Ropivacaine-induced peripheral nerve injection injury in the rodent model

Elizabeth L. Whitlock, Michael J. Brenner, Ida K. Fox, Arash Moradzadeh, Daniel A. Hunter, Susan E. Mackinnon

Research output: Contribution to journalArticlepeer-review

63 Scopus citations


BACKGROUND: Intraneural administration of local anesthetics has been associated with nerve damage. We undertook the present study to investigate histological changes induced by ropivacaine injection into rat sciatic nerve. METHODS: Fifty-four adult male Lewis rats were randomly distributed into 9 groups, 6 animals per group. Fifty microliters of normal saline, 10% phenol, or 0.75% ropivacaine were administered by intrafascicular injection, extrafascicular injection, or extraneural (topical) placement. At 2 weeks, animals were killed and the sciatic nerve at the injection site was evaluated with light microscopy, quantitative histomorphometry, and electron microscopy. RESULTS: On cross-sectional evaluation, extrafascicular ropivacaine injection and extraneural placement of ropivacaine were both associated with damage to the perineurium, with focal demyelination surrounded by edematous endoneurium. Intrafascicular injection of ropivacaine resulted in a wedge-shaped region of demyelination and focal axonal loss with some regeneration, bordered by a region of normally myelinated axons in a background of edematous endoneurium. Extrafascicular injection resulted in more significant damage than extraneural placement of ropivacaine, but less than intrafascicular injection as shown with quantitative histomorphometry. Quantitatively, ropivacaine-injured specimens had significantly lower nerve density than saline-injured specimens. Wallerian degeneration and perineural edema were also demonstrated qualitatively with electron microscopy. CONCLUSIONS: This study demonstrates that, in the rat model, ropivacaine is associated with marked histological abnormality, including edema of the perineurium and axonal destruction with wallerian degeneration, when injected into or extraneurally placed onto a nerve. Extrafascicular injection and extraneural placement were associated with similar, although milder, histological damage than intrafascicular injection. Further work is needed to investigate the functional implications, if any, of the histological abnormalities observed in this study.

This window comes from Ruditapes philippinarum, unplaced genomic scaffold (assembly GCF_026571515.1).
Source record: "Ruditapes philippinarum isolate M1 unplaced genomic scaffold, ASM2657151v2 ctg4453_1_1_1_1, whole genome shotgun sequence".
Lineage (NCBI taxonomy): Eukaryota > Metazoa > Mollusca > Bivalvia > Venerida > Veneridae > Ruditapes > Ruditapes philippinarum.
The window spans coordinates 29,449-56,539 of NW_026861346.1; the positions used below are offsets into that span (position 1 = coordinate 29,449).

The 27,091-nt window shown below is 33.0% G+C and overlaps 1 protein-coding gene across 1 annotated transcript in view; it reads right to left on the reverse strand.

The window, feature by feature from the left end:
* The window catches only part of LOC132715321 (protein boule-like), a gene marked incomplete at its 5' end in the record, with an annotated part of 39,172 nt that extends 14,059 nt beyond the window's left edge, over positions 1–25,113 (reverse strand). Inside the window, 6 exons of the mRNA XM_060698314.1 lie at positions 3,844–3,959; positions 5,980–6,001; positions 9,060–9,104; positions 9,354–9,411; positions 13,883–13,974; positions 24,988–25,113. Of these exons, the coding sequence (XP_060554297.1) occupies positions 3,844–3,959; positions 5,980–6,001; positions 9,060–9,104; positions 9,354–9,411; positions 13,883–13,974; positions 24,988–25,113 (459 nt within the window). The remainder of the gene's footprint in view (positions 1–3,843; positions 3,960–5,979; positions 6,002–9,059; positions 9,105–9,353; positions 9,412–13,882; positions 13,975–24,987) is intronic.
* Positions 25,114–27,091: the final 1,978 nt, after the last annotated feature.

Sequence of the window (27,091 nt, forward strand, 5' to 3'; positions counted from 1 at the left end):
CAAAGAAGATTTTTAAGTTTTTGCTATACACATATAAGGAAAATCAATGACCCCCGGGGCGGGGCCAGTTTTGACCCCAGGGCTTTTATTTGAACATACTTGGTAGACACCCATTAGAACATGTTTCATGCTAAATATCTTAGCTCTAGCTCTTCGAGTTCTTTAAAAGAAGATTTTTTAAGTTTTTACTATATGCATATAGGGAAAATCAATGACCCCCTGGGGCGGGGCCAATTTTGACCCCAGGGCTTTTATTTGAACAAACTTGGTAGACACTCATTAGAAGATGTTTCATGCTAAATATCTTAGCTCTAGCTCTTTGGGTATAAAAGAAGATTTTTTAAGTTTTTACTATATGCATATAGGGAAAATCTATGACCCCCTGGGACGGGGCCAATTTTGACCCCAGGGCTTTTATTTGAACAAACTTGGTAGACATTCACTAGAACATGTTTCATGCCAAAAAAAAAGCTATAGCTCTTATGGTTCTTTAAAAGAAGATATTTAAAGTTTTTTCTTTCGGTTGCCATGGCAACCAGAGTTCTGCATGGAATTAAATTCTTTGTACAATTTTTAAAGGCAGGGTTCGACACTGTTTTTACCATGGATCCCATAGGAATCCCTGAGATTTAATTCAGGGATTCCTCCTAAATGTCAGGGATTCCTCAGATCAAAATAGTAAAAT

Original languageEnglish
Pages (from-to)214-220
Number of pages7
JournalAnesthesia and analgesia
Issue number1
StatePublished - Jul 2010


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